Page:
I've also got to say that if you declare your political affiliation as Liberal Democrat on facebook, it's kind of obvious you are going to get targeted ads from the Republican party. That'll be what they pay facebook for.

  16. Hi Robert, I think this is absolutely an under- (or un-)exploited area that can add a lot of value, whether to FB or to new entrants.

    I think the trick, however, is in how transparent the user experience is. At Going we had a motto around this, “No mystery-meat recommendations!”

    Our recommendation engine was pretty good at telling users about other Events in their city that they might like based on ones they had RSVPd to and who else they had these commonalities with. However, sometimes the data actually hides complexity.

    In your Avatar case, people could like Avatar for 20 different reasons. Someone might be a James Cameron devotee, someone else might be into 3D, another might have been dragged to the movie by her geek boyfriend but ended up liking it. So, the hard part is teasing out the why of someone's actions, as you illustrated very well in the Yelp/non-sushi example.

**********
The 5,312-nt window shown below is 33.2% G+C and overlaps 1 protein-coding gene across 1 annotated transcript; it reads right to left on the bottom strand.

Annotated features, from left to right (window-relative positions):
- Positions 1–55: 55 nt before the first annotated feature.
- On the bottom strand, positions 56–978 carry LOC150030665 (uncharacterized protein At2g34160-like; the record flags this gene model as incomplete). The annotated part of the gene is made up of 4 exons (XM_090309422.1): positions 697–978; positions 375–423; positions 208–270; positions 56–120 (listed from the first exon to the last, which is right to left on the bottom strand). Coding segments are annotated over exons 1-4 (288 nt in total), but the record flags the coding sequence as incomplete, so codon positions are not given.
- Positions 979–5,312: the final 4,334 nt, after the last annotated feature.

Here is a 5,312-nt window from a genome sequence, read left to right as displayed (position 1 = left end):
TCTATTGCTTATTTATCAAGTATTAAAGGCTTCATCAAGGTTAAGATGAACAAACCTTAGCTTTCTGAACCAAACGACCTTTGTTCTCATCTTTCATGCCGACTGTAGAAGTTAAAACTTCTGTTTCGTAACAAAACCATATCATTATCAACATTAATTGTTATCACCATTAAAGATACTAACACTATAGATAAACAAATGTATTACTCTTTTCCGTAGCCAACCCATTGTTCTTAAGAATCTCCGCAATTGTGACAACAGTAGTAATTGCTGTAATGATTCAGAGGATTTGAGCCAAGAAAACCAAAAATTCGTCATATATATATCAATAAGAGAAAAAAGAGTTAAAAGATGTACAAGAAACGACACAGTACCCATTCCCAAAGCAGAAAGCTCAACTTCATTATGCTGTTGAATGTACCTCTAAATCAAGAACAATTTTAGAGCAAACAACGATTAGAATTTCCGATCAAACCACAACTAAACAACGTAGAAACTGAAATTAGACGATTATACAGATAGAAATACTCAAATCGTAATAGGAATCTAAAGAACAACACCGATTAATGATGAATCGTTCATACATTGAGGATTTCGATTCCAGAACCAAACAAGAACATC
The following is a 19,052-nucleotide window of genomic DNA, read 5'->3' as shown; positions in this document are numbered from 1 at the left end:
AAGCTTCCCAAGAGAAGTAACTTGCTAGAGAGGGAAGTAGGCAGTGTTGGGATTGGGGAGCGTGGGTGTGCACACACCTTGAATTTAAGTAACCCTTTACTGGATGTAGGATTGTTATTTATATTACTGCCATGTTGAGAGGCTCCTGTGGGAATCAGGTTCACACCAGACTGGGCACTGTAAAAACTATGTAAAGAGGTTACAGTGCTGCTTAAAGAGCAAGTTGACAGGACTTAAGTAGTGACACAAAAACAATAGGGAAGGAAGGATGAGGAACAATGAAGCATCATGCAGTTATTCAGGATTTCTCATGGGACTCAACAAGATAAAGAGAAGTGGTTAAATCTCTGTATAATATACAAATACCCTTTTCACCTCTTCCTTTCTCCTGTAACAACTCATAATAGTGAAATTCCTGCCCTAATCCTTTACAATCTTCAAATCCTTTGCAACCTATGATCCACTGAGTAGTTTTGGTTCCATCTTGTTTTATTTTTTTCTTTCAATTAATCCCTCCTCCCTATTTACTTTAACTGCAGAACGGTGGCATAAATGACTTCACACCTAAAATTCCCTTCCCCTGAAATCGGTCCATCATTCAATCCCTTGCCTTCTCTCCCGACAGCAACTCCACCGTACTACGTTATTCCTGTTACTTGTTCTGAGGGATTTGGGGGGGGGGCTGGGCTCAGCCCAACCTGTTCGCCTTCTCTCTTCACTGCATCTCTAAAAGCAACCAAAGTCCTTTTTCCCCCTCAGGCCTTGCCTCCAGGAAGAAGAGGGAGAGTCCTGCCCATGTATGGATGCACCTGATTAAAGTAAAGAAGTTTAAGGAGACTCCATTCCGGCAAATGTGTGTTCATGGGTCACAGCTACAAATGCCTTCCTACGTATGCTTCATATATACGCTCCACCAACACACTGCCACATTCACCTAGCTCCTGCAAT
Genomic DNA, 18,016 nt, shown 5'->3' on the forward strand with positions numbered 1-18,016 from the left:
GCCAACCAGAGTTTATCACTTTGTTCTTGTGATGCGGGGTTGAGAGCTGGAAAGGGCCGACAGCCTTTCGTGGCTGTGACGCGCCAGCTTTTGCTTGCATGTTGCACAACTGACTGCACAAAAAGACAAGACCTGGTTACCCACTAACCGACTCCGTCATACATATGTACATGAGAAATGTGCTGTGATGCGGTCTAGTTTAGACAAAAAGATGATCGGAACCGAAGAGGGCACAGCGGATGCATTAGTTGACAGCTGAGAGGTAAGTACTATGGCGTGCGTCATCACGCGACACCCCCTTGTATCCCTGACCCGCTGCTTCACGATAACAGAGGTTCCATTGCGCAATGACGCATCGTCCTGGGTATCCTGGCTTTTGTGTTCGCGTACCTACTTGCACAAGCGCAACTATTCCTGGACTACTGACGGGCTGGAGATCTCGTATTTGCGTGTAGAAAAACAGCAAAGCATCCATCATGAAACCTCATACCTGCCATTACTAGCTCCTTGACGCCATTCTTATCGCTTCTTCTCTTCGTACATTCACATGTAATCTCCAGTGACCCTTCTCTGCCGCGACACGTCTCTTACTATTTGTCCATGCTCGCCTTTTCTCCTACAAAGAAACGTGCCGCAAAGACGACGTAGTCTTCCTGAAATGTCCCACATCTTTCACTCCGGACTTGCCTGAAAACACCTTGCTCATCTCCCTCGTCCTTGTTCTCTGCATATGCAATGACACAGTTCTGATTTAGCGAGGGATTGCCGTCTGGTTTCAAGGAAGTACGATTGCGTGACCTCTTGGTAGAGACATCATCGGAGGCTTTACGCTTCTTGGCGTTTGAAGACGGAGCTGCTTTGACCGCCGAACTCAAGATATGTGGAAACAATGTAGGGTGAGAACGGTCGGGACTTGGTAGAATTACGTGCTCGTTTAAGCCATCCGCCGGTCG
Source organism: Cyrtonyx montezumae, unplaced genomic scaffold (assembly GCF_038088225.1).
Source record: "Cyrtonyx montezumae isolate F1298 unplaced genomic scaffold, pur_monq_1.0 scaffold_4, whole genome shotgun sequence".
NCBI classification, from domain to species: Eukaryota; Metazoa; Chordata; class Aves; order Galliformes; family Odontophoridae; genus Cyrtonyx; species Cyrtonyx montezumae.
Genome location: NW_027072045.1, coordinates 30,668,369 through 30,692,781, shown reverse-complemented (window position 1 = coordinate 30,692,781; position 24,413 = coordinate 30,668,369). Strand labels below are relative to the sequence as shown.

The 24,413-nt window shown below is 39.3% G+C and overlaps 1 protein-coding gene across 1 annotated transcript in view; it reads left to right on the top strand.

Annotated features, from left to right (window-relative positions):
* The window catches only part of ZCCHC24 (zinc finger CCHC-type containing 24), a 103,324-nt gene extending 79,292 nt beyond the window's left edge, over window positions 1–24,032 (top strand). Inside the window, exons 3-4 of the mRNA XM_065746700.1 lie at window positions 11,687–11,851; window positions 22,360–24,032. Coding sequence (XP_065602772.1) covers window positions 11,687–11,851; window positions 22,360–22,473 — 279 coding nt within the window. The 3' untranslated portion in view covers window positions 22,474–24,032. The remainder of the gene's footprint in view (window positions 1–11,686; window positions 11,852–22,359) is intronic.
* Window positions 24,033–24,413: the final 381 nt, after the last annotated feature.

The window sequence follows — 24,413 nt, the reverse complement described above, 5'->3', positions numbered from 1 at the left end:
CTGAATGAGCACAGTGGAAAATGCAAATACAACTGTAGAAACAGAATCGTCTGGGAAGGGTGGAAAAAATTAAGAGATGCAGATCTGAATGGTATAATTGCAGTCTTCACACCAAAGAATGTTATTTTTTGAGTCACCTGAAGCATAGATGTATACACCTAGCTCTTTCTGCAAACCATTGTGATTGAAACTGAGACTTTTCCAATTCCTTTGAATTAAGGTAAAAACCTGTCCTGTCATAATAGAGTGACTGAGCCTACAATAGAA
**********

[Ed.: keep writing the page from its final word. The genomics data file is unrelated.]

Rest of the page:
17. Facebook has a disadvantage in that you only connect with your friends. How can you find people who are wise and love wine if you aren't friends with anyone like that. On ALikeList, you can connect with these kinds of people to receive good recommendations. You are already likely to know a lot of your circle of friends tastes and favorite places.

  18. I think Ian started something with the word, DNA. Social Malleable Graphs or DNA would be fantastic if you could search this way but also believe it will be as far off of mapping DNA itself.

    How do you graph “Try something new, out of your element or present norm likes”? I don't like Sushi but have tried several times at different places hoping I would find something I like- graph that.